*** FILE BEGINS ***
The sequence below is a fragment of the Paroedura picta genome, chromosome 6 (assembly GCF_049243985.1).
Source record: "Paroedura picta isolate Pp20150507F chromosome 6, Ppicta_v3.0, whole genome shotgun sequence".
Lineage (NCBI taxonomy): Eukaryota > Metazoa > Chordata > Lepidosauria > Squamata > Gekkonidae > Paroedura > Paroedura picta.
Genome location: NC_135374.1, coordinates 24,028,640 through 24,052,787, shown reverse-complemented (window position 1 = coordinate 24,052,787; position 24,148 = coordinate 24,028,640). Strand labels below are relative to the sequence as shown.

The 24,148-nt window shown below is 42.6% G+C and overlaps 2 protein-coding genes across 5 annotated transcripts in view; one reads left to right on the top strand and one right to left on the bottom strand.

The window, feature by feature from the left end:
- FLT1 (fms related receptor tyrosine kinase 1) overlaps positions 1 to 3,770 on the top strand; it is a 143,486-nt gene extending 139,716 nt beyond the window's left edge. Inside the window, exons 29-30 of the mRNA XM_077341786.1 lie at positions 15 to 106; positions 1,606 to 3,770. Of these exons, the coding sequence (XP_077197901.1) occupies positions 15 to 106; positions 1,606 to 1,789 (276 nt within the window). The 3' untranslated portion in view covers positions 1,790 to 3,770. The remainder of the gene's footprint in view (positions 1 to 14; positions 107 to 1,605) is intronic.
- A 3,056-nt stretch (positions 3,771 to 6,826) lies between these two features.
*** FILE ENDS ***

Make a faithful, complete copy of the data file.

The sequence below is a fragment of the Paroedura picta genome, chromosome 6 (assembly GCF_049243985.1).
Source record: "Paroedura picta isolate Pp20150507F chromosome 6, Ppicta_v3.0, whole genome shotgun sequence".
Lineage (NCBI taxonomy): Eukaryota > Metazoa > Chordata > Lepidosauria > Squamata > Gekkonidae > Paroedura > Paroedura picta.
Genome location: NC_135374.1, coordinates 24,028,640 through 24,052,787, shown reverse-complemented (window position 1 = coordinate 24,052,787; position 24,148 = coordinate 24,028,640). Strand labels below are relative to the sequence as shown.

The 24,148-nt window shown below is 42.6% G+C and overlaps 2 protein-coding genes across 5 annotated transcripts in view; one reads left to right on the top strand and one right to left on the bottom strand.

The window, feature by feature from the left end:
- FLT1 (fms related receptor tyrosine kinase 1) overlaps positions 1 to 3,770 on the top strand; it is a 143,486-nt gene extending 139,716 nt beyond the window's left edge. Inside the window, exons 29-30 of the mRNA XM_077341786.1 lie at positions 15 to 106; positions 1,606 to 3,770. Of these exons, the coding sequence (XP_077197901.1) occupies positions 15 to 106; positions 1,606 to 1,789 (276 nt within the window). The 3' untranslated portion in view covers positions 1,790 to 3,770. The remainder of the gene's footprint in view (positions 1 to 14; positions 107 to 1,605) is intronic.
- A 3,056-nt stretch (positions 3,771 to 6,826) lies between these two features.